Rosenberg thought an actual count of bird populations in North America over time might show growing populations for some species partly compensating for population losses among declining species, many of which are rare to begin with.
To his surprise, that wasn't the case. The new study showed even birds such as house sparrows and starlings, which were introduced from Europe, do well in cities, and have typically out-competed native birds, are disappearing — their populations are down 331 million and 83 million, respectively, since 1970.
People love birds. There's an army of people out there who love to go out and do these surveys and count birds.- Ken Rosenberg, lead author
Rosenberg said even backyard birds that aren't choosy about their habitats can be affected by degradation such as intensifying agriculture, urban sprawl, and fragmentation of forests. They also face other human-caused threats, such as increased pesticide use, domestic cats, and collisions with windows.
"It's what we call death by a thousand cuts," Rosenberg said.
The report found native sparrows, warblers and blackbirds have seen some of the biggest population declines, in the hundreds of millions of individuals.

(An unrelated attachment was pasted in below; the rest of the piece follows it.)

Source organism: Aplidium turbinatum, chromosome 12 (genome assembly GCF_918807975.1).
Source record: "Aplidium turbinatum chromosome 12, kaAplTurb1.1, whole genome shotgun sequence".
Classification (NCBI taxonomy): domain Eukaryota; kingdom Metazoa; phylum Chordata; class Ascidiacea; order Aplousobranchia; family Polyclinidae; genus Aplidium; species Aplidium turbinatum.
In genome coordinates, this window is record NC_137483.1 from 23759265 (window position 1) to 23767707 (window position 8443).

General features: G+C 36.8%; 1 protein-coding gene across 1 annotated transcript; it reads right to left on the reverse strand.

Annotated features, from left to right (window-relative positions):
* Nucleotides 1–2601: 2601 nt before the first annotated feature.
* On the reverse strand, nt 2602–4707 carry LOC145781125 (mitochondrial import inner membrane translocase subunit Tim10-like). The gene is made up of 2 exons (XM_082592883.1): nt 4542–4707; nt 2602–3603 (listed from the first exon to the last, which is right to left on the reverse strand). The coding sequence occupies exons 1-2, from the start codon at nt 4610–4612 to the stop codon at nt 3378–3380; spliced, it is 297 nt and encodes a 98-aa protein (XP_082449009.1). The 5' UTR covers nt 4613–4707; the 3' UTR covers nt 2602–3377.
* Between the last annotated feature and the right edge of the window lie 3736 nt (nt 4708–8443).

Paul Smith, a research scientist with Environment and Climate Change Canada who co-authored the paper, said those aren't necessarily the most worrying declines: "They're just the largest in magnitude, because those species started with large population sizes."
Birds that migrate long distances, such as those shorebirds that Smith studies and many of those that breed in Canada's Arctic or boreal forest but spend winters in Central and South America, have been particularly hard hit. Migrating species declined by 2.5 billion individuals, faring much worse than those that stay put year round, that increased slightly, by 26 million.
"Canada, and in particular Arctic Canada, is the breeding range for a lot of North America's shorebirds. So really Canada has a huge responsibility for the conservation of these birds."
The study points out that conservation has brought back populations of waterfowl.
"What we've found," said Smith, "is when we've put our mind to it, we've been able to recover species."
That said, Couturier noted that 80 per cent of Canada's birds spend part of the year outside the country, meaning that we need to work with partners in the U.S., Mexico and Central and South America.
Birds are particularly good indicators of ecosystem health as they are easier to monitor than another other group of animals, the researchers note. They're active during the day, and are conspicuous, making it possible for people to both see and hear them, Rosenberg said, unlike many insects, lizards or mammals.